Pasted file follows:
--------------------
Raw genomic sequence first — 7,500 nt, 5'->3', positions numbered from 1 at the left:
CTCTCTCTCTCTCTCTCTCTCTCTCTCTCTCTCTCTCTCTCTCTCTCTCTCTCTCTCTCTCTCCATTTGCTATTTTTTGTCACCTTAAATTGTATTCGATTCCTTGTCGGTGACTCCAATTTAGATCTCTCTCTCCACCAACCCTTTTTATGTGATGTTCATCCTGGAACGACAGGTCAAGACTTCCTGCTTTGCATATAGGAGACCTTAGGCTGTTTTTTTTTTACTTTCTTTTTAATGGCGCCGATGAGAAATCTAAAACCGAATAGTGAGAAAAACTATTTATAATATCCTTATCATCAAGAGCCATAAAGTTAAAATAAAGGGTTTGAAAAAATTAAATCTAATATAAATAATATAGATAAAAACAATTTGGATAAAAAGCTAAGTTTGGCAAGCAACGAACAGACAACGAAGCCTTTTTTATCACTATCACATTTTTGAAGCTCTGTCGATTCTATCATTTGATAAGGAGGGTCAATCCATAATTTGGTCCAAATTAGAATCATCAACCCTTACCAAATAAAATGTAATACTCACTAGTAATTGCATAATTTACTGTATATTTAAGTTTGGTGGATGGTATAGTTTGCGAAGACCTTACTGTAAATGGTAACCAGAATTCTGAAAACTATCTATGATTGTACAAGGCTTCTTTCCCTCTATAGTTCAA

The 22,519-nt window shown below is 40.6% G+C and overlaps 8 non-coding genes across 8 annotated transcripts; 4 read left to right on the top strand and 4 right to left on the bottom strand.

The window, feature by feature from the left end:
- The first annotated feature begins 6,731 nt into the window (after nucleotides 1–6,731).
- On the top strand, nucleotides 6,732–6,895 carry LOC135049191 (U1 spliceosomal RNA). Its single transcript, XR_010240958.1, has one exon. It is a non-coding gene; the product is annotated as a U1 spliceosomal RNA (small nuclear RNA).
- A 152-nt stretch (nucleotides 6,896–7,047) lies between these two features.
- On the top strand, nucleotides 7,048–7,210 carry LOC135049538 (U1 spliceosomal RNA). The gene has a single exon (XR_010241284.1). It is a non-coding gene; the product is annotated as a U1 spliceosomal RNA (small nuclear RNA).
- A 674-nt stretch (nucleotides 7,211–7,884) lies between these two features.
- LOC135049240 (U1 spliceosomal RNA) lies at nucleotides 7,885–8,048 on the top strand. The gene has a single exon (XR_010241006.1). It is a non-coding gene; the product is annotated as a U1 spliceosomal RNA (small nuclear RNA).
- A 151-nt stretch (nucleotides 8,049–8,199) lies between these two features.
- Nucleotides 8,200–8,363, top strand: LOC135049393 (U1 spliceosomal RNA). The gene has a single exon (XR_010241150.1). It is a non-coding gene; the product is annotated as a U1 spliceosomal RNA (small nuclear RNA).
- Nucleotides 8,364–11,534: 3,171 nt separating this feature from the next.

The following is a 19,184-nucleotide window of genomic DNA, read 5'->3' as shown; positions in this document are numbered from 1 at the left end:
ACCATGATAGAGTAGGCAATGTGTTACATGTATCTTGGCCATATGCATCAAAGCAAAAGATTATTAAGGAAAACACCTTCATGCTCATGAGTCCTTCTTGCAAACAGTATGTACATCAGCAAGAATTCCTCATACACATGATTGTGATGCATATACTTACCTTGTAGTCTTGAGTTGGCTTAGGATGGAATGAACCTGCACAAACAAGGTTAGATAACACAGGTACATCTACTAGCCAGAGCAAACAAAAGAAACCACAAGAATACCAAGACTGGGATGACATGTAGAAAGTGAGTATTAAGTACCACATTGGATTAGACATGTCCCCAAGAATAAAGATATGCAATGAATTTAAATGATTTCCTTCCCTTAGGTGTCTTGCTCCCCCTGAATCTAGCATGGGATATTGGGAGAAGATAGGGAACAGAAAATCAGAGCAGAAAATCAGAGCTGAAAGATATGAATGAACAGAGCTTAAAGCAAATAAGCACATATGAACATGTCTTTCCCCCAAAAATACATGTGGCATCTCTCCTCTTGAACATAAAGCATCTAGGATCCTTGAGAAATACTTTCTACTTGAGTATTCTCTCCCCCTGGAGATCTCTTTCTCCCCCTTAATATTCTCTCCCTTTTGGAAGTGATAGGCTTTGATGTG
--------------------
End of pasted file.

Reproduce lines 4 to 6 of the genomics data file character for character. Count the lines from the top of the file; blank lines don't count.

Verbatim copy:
The window, feature by feature from the left end:
- The first annotated feature begins 6,731 nt into the window (after nucleotides 1–6,731).
- On the top strand, nucleotides 6,732–6,895 carry LOC135049191 (U1 spliceosomal RNA). Its single transcript, XR_010240958.1, has one exon. It is a non-coding gene; the product is annotated as a U1 spliceosomal RNA (small nuclear RNA).